The state of Serbian media has been in a state of constant evolution over the last 15 years. Former president, the late Slobodan Milosevic, had enforced tight reins over the media but power over the country and its media outlets has changed hands twice since then.
When it comes to Vucic's issues [that are] deemed important to the West, his treatment of the media stays in the background.
Now, under Prime Minister Alexander Vucic the methods of media control are more sophisticated.
The government, and its supporters, say that the media are free but critics are apprehensive, claiming that the government exercises its power in a different way.
They fear that editorial influence is being wielded through the parcelling out of advertising revenues - either from the state or institutions that are friendly to the government. This amounts to another form of censorship.
"The state is financing censorship. It is subsidising favourable media outlets and does its best to keep money away from critical ones. Media outlets face a dilemma: their editorial policies must glorify Aleksandar Vucic or they will lose funds and be forced to shut down," says Vukasin Obradovic, president of the Association of Independent Journalists.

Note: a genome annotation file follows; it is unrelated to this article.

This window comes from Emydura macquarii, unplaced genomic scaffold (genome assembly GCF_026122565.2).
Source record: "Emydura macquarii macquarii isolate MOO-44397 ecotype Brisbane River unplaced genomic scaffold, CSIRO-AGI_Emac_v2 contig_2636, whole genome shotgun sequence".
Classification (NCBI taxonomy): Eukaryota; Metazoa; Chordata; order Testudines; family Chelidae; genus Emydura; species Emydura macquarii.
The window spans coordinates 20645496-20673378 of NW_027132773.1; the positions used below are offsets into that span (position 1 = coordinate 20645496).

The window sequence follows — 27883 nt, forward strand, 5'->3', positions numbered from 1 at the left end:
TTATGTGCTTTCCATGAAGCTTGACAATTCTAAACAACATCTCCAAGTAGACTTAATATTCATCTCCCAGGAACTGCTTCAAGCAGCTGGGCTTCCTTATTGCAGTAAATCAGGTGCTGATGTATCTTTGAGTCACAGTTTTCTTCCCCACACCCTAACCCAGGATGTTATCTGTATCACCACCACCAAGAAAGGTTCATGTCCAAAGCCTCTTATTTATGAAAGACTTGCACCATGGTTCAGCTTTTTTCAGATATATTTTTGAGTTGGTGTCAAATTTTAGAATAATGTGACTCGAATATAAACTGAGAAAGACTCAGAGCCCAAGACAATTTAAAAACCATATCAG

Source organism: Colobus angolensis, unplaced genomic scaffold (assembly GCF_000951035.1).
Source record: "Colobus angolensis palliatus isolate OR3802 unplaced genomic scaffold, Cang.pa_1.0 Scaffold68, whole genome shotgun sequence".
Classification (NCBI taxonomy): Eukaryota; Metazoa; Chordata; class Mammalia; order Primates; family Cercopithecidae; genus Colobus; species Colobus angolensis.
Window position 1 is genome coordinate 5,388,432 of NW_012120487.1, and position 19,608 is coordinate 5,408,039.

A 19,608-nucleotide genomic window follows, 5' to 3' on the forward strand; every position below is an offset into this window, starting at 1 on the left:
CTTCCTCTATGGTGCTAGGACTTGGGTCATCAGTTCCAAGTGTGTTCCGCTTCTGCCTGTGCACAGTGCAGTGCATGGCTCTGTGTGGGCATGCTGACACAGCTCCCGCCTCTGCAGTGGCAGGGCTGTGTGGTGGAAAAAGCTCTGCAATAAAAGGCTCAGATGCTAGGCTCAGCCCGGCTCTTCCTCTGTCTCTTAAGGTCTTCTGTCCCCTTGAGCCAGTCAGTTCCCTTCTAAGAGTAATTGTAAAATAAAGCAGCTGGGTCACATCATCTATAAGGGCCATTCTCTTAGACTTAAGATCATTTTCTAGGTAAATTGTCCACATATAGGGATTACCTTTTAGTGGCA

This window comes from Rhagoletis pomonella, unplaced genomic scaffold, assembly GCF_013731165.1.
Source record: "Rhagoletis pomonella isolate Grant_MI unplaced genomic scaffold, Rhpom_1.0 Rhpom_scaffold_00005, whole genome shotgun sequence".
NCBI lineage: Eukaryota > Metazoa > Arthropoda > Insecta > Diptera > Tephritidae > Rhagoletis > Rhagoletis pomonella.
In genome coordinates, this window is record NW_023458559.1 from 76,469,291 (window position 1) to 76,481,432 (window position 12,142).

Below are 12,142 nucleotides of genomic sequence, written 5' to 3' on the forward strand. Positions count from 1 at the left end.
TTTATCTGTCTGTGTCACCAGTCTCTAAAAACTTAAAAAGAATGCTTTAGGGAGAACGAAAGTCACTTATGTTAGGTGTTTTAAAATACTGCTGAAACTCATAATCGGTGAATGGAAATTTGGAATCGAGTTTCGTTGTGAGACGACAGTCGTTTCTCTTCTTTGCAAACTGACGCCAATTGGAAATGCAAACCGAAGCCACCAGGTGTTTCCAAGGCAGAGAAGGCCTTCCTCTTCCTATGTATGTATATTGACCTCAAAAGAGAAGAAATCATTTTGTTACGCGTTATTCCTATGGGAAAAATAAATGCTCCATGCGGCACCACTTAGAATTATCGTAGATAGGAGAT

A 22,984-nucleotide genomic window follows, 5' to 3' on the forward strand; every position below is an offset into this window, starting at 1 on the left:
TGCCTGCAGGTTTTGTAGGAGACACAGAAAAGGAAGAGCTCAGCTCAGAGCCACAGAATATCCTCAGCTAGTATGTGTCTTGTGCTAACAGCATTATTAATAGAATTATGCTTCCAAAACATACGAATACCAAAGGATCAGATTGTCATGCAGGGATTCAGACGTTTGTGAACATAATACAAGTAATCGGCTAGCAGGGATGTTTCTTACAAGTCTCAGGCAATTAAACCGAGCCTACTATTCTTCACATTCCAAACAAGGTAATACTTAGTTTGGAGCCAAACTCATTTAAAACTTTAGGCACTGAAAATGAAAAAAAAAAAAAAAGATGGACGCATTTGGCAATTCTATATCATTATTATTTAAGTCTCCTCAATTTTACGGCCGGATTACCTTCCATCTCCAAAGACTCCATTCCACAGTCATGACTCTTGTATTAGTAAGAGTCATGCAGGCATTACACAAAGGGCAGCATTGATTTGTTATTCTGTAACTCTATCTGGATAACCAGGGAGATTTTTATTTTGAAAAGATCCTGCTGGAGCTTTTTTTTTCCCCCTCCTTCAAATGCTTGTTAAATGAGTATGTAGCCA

There is another significant source of media funding in Serbia that comes from the European Union. And the EU's idea of quality journalism differs from that of the Vucic government.
"EU officials have a quite tolerant attitude towards Aleksandar Vucic and the way that he treats the media. This is because EU officials are not interested in the media so long as Vucic fulfils his main political tasks relating to the Kosovo agreement, regional stability and other strategic issues," continues Obradovic.
The Serbian government, however, is pushing back against these accusations of censorship by sponsoring a travelling exhibition of critical media content called "Uncensored Lies" - but those in the know are not impressed or disuaded by this move.
"The problem with the current ruling party and its allies is that they do not understand a basic premise. Not all negative reports or criticism about those in power should be considered a lie. The name of the exhibition, 'Uncensored Lies', shows how those in power do not understand the clear difference between lies and criticism," says Aleksandar Dordevic, investigative journalist at the BIRN project.
Talking us through the story are: Maja Kocijancic, spokeswoman, EU Foreign Affairs; Vukasin Obradovic, president, Association of Independent Journalists; Nebojsa Stefanovic, Serbian vice president and interior minister; and Aleksandar Dordevic, investigative journalist, BIRN project.
Source: Al Jazeera